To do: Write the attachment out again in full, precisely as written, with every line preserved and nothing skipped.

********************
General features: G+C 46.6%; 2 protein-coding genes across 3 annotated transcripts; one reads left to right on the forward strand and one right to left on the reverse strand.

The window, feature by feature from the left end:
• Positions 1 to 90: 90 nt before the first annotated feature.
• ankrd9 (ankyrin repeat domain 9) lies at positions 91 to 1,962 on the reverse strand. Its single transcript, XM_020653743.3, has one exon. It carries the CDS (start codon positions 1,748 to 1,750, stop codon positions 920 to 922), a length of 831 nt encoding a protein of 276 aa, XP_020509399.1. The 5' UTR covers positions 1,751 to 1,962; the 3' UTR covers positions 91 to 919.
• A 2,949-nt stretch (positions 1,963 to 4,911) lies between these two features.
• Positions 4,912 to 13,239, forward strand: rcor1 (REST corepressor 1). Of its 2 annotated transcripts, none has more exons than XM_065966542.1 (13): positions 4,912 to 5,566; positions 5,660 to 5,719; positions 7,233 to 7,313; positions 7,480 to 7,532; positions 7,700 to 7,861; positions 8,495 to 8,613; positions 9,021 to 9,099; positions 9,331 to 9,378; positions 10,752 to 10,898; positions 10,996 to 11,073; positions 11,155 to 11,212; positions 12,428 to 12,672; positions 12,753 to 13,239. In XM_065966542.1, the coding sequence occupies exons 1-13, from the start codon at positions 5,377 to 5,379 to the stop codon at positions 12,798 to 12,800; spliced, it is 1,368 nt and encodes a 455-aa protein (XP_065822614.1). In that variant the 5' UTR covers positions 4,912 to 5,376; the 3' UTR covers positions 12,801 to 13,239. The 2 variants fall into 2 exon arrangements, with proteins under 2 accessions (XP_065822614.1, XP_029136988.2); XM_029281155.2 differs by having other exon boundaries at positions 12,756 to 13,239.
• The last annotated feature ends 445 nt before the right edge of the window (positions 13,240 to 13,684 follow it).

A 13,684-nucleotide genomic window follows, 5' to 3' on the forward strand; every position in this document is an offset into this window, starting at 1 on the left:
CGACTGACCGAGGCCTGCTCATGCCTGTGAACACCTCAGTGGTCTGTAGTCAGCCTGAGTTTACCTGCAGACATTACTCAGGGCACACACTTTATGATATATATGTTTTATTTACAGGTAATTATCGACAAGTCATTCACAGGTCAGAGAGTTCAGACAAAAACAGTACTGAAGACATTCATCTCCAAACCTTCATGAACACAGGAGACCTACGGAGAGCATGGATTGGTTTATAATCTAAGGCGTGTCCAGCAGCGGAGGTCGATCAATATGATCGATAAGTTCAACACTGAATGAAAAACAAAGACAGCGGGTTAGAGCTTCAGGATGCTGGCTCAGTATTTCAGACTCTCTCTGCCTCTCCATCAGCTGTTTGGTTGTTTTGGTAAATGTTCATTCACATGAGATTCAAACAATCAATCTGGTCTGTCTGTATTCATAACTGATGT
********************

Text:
General features: G+C 46.6%; 2 protein-coding genes across 3 annotated transcripts; one reads left to right on the forward strand and one right to left on the reverse strand.

The window, feature by feature from the left end:
• Positions 1 to 90: 90 nt before the first annotated feature.
• ankrd9 (ankyrin repeat domain 9) lies at positions 91 to 1,962 on the reverse strand. Its single transcript, XM_020653743.3, has one exon. It carries the CDS (start codon positions 1,748 to 1,750, stop codon positions 920 to 922), a length of 831 nt encoding a protein of 276 aa, XP_020509399.1. The 5' UTR covers positions 1,751 to 1,962; the 3' UTR covers positions 91 to 919.
• A 2,949-nt stretch (positions 1,963 to 4,911) lies between these two features.
• Positions 4,912 to 13,239, forward strand: rcor1 (REST corepressor 1). Of its 2 annotated transcripts, none has more exons than XM_065966542.1 (13): positions 4,912 to 5,566; positions 5,660 to 5,719; positions 7,233 to 7,313; positions 7,480 to 7,532; positions 7,700 to 7,861; positions 8,495 to 8,613; positions 9,021 to 9,099; positions 9,331 to 9,378; positions 10,752 to 10,898; positions 10,996 to 11,073; positions 11,155 to 11,212; positions 12,428 to 12,672; positions 12,753 to 13,239. In XM_065966542.1, the coding sequence occupies exons 1-13, from the start codon at positions 5,377 to 5,379 to the stop codon at positions 12,798 to 12,800; spliced, it is 1,368 nt and encodes a 455-aa protein (XP_065822614.1). In that variant the 5' UTR covers positions 4,912 to 5,376; the 3' UTR covers positions 12,801 to 13,239. The 2 variants fall into 2 exon arrangements, with proteins under 2 accessions (XP_065822614.1, XP_029136988.2); XM_029281155.2 differs by having other exon boundaries at positions 12,756 to 13,239.
• The last annotated feature ends 445 nt before the right edge of the window (positions 13,240 to 13,684 follow it).

A 13,684-nucleotide genomic window follows, 5' to 3' on the forward strand; every position in this document is an offset into this window, starting at 1 on the left:
CGACTGACCGAGGCCTGCTCATGCCTGTGAACACCTCAGTGGTCTGTAGTCAGCCTGAGTTTACCTGCAGACATTACTCAGGGCACACACTTTATGATATATATGTTTTATTTACAGGTAATTATCGACAAGTCATTCACAGGTCAGAGAGTTCAGACAAAAACAGTACTGAAGACATTCATCTCCAAACCTTCATGAACACAGGAGACCTACGGAGAGCATGGATTGGTTTATAATCTAAGGCGTGTCCAGCAGCGGAGGTCGATCAATATGATCGATAAGTTCAACACTGAATGAAAAACAAAGACAGCGGGTTAGAGCTTCAGGATGCTGGCTCAGTATTTCAGACTCTCTCTGCCTCTCCATCAGCTGTTTGGTTGTTTTGGTAAATGTTCATTCACATGAGATTCAAACAATCAATCTGGTCTGTCTGTATTCATAACTGATGT